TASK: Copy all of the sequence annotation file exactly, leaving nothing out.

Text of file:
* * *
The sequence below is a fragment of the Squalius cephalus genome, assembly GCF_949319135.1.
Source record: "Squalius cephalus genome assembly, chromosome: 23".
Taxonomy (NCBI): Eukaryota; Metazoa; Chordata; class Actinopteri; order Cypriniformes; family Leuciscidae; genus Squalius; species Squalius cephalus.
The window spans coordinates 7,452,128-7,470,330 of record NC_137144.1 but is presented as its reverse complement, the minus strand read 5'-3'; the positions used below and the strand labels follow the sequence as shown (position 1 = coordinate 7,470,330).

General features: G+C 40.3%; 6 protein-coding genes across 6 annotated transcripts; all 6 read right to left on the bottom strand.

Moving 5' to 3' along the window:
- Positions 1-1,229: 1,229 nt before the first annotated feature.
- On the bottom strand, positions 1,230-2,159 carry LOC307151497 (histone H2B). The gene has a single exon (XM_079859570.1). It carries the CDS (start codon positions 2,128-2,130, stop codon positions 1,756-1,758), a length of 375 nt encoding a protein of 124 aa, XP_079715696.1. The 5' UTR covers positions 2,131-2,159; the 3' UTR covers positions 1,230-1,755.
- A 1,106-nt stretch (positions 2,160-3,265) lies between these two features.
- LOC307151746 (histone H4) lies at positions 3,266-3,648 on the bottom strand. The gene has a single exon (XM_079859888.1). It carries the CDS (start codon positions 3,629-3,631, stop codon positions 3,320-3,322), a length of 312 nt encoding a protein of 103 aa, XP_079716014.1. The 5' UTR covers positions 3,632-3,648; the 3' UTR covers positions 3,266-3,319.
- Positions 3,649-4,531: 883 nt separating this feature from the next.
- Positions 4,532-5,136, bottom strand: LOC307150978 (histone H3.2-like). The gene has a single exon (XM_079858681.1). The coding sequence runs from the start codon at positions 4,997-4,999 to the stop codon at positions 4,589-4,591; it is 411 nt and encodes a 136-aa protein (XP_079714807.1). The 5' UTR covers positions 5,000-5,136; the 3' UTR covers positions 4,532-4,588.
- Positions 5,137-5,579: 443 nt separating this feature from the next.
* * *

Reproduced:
The sequence below is a fragment of the Squalius cephalus genome, assembly GCF_949319135.1.
Source record: "Squalius cephalus genome assembly, chromosome: 23".
Taxonomy (NCBI): Eukaryota; Metazoa; Chordata; class Actinopteri; order Cypriniformes; family Leuciscidae; genus Squalius; species Squalius cephalus.
The window spans coordinates 7,452,128-7,470,330 of record NC_137144.1 but is presented as its reverse complement, the minus strand read 5'-3'; the positions used below and the strand labels follow the sequence as shown (position 1 = coordinate 7,470,330).

General features: G+C 40.3%; 6 protein-coding genes across 6 annotated transcripts; all 6 read right to left on the bottom strand.

Moving 5' to 3' along the window:
- Positions 1-1,229: 1,229 nt before the first annotated feature.
- On the bottom strand, positions 1,230-2,159 carry LOC307151497 (histone H2B). The gene has a single exon (XM_079859570.1). It carries the CDS (start codon positions 2,128-2,130, stop codon positions 1,756-1,758), a length of 375 nt encoding a protein of 124 aa, XP_079715696.1. The 5' UTR covers positions 2,131-2,159; the 3' UTR covers positions 1,230-1,755.
- A 1,106-nt stretch (positions 2,160-3,265) lies between these two features.
- LOC307151746 (histone H4) lies at positions 3,266-3,648 on the bottom strand. The gene has a single exon (XM_079859888.1). It carries the CDS (start codon positions 3,629-3,631, stop codon positions 3,320-3,322), a length of 312 nt encoding a protein of 103 aa, XP_079716014.1. The 5' UTR covers positions 3,632-3,648; the 3' UTR covers positions 3,266-3,319.
- Positions 3,649-4,531: 883 nt separating this feature from the next.
- Positions 4,532-5,136, bottom strand: LOC307150978 (histone H3.2-like). The gene has a single exon (XM_079858681.1). The coding sequence runs from the start codon at positions 4,997-4,999 to the stop codon at positions 4,589-4,591; it is 411 nt and encodes a 136-aa protein (XP_079714807.1). The 5' UTR covers positions 5,000-5,136; the 3' UTR covers positions 4,532-4,588.
- Positions 5,137-5,579: 443 nt separating this feature from the next.